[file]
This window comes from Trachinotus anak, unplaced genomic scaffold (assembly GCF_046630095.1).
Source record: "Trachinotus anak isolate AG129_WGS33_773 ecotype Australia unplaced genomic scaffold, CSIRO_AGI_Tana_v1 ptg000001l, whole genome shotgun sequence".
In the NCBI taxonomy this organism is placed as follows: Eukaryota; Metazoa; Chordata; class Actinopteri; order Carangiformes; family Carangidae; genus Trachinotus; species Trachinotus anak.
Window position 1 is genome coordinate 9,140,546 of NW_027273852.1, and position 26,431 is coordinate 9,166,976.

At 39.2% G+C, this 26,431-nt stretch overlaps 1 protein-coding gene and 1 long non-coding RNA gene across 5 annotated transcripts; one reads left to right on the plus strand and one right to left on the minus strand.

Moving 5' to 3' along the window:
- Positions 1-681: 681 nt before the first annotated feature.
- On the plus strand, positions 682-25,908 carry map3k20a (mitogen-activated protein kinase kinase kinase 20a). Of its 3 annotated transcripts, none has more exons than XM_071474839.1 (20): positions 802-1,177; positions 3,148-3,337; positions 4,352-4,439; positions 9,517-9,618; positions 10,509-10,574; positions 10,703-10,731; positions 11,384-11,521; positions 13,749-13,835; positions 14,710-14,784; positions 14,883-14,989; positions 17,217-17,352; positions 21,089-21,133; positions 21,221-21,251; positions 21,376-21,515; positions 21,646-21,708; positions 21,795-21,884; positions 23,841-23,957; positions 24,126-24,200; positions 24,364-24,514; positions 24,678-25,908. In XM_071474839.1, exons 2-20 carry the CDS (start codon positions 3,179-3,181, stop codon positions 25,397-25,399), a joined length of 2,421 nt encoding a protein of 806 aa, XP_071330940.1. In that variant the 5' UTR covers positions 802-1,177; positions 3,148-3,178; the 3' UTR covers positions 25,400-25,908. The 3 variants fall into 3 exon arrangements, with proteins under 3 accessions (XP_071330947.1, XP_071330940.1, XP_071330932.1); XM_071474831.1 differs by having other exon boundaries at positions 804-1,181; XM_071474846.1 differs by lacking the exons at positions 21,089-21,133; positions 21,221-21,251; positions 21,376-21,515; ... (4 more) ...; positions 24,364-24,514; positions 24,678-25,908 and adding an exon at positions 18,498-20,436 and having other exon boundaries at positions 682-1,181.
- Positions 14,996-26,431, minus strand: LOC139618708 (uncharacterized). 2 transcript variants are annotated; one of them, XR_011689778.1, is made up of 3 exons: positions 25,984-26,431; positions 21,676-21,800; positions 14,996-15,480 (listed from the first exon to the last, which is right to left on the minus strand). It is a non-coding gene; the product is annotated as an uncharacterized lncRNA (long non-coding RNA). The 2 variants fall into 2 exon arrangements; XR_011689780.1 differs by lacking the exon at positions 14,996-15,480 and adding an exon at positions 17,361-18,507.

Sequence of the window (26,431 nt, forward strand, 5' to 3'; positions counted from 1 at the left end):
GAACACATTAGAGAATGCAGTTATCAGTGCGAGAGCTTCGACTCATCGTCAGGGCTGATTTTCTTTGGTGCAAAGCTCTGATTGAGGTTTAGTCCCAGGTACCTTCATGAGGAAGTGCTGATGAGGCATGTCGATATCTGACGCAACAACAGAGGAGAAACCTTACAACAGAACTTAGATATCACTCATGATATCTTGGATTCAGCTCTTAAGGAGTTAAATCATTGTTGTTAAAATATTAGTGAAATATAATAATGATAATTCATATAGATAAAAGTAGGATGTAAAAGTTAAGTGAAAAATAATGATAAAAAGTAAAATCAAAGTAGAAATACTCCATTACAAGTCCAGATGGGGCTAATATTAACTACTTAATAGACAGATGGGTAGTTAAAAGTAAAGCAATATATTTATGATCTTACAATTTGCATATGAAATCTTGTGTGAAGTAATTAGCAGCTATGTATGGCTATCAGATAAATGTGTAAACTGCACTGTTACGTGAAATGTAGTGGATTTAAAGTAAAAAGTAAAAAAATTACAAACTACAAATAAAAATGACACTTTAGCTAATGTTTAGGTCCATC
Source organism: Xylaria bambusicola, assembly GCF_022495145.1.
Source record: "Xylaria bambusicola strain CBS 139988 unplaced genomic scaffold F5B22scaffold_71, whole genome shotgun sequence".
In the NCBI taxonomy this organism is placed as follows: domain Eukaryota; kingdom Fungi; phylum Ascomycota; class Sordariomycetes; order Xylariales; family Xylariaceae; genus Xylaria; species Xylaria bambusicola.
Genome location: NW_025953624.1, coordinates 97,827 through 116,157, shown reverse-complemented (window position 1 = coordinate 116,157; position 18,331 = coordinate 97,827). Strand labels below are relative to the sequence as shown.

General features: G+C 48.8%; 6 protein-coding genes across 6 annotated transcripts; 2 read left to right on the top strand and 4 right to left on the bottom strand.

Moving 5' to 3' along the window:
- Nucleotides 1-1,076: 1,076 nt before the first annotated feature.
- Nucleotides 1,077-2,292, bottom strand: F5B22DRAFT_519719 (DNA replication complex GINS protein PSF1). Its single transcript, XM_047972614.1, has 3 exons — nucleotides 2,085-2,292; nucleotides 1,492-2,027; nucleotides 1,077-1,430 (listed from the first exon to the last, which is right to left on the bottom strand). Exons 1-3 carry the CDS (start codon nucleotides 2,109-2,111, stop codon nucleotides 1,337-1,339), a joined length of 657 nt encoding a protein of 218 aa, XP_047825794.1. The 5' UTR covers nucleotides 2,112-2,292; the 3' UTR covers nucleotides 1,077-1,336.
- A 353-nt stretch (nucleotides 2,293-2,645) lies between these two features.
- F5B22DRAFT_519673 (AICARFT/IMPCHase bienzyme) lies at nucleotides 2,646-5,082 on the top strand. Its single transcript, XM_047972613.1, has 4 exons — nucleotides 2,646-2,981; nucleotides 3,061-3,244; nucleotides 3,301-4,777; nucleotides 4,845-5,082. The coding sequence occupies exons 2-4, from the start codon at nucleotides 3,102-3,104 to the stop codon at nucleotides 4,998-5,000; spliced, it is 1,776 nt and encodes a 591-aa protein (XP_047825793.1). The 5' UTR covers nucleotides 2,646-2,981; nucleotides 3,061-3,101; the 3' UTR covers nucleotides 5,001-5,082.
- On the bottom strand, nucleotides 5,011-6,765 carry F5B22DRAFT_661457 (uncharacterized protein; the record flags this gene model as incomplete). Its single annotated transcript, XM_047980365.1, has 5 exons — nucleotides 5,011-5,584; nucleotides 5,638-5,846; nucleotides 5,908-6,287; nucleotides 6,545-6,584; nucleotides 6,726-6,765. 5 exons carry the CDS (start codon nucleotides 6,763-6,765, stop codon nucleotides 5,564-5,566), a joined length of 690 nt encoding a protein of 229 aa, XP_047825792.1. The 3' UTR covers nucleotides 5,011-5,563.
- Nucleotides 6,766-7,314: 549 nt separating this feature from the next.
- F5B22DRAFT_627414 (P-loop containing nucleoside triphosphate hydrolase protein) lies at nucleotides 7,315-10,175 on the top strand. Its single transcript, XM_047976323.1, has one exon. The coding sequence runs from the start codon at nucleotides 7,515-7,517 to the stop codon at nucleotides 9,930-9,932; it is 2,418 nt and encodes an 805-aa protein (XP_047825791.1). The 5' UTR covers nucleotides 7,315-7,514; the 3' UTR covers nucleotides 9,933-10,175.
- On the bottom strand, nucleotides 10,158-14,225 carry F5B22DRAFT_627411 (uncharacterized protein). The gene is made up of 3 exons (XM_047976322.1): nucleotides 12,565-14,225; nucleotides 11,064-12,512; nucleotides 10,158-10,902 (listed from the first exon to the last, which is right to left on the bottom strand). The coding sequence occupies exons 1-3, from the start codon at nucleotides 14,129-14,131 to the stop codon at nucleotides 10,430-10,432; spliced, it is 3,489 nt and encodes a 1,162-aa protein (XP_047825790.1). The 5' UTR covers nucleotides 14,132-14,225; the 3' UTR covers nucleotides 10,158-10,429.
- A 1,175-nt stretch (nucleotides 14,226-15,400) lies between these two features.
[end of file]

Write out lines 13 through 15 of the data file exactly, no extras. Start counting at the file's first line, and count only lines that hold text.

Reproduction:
Source record: "Xylaria bambusicola strain CBS 139988 unplaced genomic scaffold F5B22scaffold_71, whole genome shotgun sequence".
In the NCBI taxonomy this organism is placed as follows: domain Eukaryota; kingdom Fungi; phylum Ascomycota; class Sordariomycetes; order Xylariales; family Xylariaceae; genus Xylaria; species Xylaria bambusicola.
Genome location: NW_025953624.1, coordinates 97,827 through 116,157, shown reverse-complemented (window position 1 = coordinate 116,157; position 18,331 = coordinate 97,827). Strand labels below are relative to the sequence as shown.